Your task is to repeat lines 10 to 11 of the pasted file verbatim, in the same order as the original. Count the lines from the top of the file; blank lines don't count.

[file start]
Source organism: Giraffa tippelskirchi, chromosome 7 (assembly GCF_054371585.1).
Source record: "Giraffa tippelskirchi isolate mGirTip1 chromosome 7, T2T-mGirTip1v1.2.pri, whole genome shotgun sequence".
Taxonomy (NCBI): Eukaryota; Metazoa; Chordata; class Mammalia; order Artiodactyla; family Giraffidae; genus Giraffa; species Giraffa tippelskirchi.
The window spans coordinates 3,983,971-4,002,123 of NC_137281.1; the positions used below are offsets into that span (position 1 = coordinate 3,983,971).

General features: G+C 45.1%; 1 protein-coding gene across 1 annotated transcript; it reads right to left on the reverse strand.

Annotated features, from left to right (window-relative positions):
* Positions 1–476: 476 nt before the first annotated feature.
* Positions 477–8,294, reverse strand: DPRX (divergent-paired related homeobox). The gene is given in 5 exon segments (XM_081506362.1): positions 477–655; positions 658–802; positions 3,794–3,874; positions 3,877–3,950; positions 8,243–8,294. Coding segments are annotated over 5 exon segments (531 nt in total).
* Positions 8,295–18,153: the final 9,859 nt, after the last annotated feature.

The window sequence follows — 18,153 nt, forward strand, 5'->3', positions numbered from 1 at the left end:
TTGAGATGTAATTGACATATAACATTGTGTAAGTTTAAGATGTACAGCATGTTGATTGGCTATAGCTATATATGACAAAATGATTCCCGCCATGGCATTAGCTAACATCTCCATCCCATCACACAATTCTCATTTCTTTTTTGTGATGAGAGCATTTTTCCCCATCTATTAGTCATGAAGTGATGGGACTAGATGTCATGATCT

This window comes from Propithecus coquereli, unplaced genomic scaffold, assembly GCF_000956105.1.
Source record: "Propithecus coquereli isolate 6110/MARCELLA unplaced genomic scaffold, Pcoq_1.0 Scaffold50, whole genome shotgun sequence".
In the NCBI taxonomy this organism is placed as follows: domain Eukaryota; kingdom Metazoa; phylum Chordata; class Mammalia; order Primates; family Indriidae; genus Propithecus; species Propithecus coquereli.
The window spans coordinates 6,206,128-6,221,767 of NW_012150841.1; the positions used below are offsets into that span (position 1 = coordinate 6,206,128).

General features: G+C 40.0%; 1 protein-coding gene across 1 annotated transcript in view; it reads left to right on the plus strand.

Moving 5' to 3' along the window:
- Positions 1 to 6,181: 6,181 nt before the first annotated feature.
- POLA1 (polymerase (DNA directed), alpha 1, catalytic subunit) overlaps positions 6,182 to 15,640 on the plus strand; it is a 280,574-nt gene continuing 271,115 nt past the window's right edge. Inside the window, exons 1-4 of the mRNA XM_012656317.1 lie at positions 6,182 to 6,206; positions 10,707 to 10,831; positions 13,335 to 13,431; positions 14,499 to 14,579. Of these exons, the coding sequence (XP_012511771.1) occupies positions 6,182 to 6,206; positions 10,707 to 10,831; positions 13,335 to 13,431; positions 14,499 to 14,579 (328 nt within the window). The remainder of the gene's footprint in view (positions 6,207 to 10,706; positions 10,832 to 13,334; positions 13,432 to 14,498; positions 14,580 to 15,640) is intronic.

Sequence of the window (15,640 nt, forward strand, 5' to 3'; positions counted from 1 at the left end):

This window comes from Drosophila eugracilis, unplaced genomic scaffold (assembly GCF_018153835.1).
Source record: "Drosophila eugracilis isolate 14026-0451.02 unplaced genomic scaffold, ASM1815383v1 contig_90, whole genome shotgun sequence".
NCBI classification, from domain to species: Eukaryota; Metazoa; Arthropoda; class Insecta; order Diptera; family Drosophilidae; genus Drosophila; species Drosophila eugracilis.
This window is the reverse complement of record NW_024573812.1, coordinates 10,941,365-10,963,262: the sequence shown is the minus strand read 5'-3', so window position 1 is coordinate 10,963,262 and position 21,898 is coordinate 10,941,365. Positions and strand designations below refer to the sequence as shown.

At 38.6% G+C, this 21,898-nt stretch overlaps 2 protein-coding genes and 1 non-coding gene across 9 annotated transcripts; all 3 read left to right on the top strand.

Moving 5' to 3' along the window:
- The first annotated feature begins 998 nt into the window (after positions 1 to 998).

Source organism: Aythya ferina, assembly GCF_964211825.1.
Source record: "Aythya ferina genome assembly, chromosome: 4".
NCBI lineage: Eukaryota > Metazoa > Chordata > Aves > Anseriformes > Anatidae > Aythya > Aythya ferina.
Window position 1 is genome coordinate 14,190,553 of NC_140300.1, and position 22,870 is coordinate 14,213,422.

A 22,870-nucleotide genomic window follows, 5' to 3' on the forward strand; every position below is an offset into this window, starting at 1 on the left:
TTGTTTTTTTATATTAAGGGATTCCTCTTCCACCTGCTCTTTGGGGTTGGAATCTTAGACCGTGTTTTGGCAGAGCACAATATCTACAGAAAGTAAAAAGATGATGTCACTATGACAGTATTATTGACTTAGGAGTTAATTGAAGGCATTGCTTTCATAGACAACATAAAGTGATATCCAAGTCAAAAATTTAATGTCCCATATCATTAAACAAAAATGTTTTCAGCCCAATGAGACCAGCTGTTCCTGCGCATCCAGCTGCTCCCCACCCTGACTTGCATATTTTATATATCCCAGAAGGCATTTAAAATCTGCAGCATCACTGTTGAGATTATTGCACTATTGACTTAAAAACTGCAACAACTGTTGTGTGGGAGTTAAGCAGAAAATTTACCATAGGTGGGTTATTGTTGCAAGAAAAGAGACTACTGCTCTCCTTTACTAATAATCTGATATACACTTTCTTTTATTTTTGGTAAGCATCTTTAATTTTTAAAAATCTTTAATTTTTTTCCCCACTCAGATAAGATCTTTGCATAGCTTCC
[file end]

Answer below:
The window sequence follows — 18,153 nt, forward strand, 5'->3', positions numbered from 1 at the left end:
TTGAGATGTAATTGACATATAACATTGTGTAAGTTTAAGATGTACAGCATGTTGATTGGCTATAGCTATATATGACAAAATGATTCCCGCCATGGCATTAGCTAACATCTCCATCCCATCACACAATTCTCATTTCTTTTTTGTGATGAGAGCATTTTTCCCCATCTATTAGTCATGAAGTGATGGGACTAGATGTCATGATCT